Table I also shows the huge burden due to other metabolic NCDs in India. The prevalence of hypertension was 35.5% with an estimated 315 million people having hypertension in India. The high prevalence of generalized obesity (28.6%) and abdominal obesity (39.5%) suggest the likelihood of further increases in the rates of diabetes in India. The high prevalence of hypercholesterolaemia points to the potential cardiovascular disease risk in India.

However, on a positive note, the ICMR–INDIAB study also presents a golden window of opportunity for prevention of NCDs with respect to the large number of people with prediabetes (136 million). This suggests that if lifestyle modifications can be encouraged in those with prediabetes, e.g. eating healthy diets (with more of green leafy vegetables and fruits and increasing the protein content of the diet while decreasing the percentage of carbohydrates), along with increase in physical activity and weight reduction if obese, this can help, not only in the prevention of diabetes,9,10 but can also possibly promote its reversal to the normal glucose tolerance stage. Reduction in salt intake can also help to stabilize or reduce the rates of hypertension. Finally, following healthy lifestyle and avoiding junk/processed foods which are high in calories, sugar, carbohydrate, fat and salt can also help to reduce the burgeoning obesity rates. The INDIAB study showed that already 50% of the adult population of some states have abdominal obesity. Unless this is corrected, further increases in diabetes rates can be expected.

What about those who already have diabetes?

By following the ABCD mantra, complications of diabetes can be prevented. ABCD refers to keeping the

  • A: A1c <7%;

  • B: Blood pressure <140/90 mmHg or lower;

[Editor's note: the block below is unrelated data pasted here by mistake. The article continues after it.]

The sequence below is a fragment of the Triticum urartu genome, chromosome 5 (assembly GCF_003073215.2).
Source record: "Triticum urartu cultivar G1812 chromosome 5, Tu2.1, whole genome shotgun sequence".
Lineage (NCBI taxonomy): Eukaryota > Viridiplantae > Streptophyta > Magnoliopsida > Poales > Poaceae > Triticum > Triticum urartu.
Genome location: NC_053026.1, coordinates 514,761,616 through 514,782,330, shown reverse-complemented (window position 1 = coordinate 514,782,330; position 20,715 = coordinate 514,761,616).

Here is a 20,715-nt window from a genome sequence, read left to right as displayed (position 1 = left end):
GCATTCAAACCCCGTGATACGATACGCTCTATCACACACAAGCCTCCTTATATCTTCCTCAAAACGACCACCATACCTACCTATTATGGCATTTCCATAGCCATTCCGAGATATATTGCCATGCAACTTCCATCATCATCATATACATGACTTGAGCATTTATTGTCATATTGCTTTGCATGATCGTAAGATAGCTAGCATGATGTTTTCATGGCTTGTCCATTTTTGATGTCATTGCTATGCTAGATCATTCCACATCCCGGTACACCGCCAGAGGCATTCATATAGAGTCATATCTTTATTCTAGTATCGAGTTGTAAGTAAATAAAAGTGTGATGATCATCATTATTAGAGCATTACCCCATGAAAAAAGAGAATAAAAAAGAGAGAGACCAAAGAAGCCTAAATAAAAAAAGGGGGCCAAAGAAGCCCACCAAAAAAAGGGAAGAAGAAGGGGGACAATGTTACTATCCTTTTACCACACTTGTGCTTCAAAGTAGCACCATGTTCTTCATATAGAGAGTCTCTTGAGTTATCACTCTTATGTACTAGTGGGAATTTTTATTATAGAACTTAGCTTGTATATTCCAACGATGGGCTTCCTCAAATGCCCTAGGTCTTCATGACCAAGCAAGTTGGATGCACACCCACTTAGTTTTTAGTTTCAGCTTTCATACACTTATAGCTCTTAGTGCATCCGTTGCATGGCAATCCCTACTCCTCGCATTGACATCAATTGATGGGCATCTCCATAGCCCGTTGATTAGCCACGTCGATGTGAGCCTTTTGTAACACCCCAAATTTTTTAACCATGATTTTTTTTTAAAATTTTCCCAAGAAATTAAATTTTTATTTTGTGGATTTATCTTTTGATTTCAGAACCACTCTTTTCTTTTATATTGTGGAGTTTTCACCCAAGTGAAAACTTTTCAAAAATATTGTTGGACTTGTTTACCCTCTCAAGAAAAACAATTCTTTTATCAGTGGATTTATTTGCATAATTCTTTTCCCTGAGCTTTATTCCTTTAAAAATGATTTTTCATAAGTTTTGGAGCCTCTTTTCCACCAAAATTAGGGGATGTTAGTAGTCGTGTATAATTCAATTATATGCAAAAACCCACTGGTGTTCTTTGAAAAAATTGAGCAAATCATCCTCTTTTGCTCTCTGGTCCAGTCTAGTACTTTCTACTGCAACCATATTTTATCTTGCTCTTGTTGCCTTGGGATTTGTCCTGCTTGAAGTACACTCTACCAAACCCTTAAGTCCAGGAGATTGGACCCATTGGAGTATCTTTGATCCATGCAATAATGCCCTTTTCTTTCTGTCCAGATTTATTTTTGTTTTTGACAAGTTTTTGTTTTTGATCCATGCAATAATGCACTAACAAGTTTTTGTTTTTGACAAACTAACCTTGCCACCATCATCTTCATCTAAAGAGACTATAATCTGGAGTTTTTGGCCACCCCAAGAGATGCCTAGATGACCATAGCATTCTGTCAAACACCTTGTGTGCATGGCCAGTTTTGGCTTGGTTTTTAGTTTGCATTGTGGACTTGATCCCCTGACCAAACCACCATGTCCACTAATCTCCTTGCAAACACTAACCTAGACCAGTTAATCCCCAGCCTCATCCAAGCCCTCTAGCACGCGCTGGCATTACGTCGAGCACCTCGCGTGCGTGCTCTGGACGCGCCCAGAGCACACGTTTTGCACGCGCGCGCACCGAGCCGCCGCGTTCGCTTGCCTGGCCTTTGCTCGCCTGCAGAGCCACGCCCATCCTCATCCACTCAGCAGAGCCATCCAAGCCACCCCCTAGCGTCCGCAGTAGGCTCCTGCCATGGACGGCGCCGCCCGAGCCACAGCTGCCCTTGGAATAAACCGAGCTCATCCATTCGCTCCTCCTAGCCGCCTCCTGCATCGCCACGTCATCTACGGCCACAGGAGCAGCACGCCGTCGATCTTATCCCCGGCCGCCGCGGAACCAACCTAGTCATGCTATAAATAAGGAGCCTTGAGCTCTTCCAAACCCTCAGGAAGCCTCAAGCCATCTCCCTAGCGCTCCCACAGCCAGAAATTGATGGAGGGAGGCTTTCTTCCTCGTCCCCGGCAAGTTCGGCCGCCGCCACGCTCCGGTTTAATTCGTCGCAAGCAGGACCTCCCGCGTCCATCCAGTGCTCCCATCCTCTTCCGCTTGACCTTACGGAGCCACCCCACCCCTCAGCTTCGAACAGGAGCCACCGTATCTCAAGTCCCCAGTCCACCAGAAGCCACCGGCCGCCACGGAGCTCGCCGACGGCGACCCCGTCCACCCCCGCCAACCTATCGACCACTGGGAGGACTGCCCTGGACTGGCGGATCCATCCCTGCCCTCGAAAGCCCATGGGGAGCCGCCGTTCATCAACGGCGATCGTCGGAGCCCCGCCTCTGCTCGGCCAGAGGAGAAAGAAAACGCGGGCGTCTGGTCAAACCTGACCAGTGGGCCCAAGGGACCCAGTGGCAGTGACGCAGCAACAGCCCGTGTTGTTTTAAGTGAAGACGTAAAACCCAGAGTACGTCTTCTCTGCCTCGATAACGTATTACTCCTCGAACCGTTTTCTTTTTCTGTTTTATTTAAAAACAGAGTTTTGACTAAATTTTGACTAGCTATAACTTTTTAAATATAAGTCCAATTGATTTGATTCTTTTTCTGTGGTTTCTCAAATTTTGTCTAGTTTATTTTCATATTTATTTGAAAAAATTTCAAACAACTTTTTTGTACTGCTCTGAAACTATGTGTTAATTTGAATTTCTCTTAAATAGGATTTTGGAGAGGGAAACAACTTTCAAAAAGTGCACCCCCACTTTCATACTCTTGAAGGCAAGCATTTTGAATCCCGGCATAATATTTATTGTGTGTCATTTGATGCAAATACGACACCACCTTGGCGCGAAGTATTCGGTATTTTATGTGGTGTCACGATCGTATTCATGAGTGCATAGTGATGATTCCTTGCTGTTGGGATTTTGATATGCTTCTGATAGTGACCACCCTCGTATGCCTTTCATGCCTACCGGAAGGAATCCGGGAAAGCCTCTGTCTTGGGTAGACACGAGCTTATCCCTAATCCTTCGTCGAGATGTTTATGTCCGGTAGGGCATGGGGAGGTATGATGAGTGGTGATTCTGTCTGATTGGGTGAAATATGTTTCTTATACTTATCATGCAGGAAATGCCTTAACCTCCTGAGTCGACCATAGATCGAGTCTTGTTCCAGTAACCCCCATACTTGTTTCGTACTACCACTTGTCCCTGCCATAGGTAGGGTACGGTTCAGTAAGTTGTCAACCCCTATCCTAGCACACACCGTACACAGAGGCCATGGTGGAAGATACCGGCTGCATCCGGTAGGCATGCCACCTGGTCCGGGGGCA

• C: Cholesterol and low-density lipoprotein (LDL) cholesterol within normal limits; and

  • D: Discipline (includes healthy diets, increasing physical activity and regular checkup in addition to avoiding tobacco and excess alcohol use). An earlier ICMR–INDIAB publication showed that the combined ABC control is achieved only in <7% of those who have self-reported diabetes.11

The government has recently revamped its earlier National Programme for Prevention and Control of Cancer, Diabetes, Cardiovascular Diseases and Stroke (NPCDCS) to the National Programme for Prevention and Control of Non-Communicable Diseases (NPNCD).12 Under the Ayushman Bharat (Comprehensive Primary Health Care) Scheme, 150 000 health and wellness centres are being set up in all parts of the country.13 This could greatly help in the prevention and control of diabetes and hypertension, which are included as two of the major diseases that would be screened and treated at these facilities. Along with this, massive awareness programmes to inform the public about the importance of healthy eating, avoidance or reduction in obesity and increasing physical activity have to be done, if the rising prevalence of NCDs in India has to be stemmed. Other newer factors such as air pollution, pesticides, etc. are emerging risk factors for NCDs, which describe attention in future studies.

In conclusion, while the ICMR–INDIAB study shows that the numbers of people with metabolic NCDs is huge, it also presents an opportunity for prevention and control of NCDs. A multisectoral approach involving the government, non-governmental agencies, the community at large as well as the individual would be needed to slow down or stop the rising tide of NCDs. The time to act is NOW!

References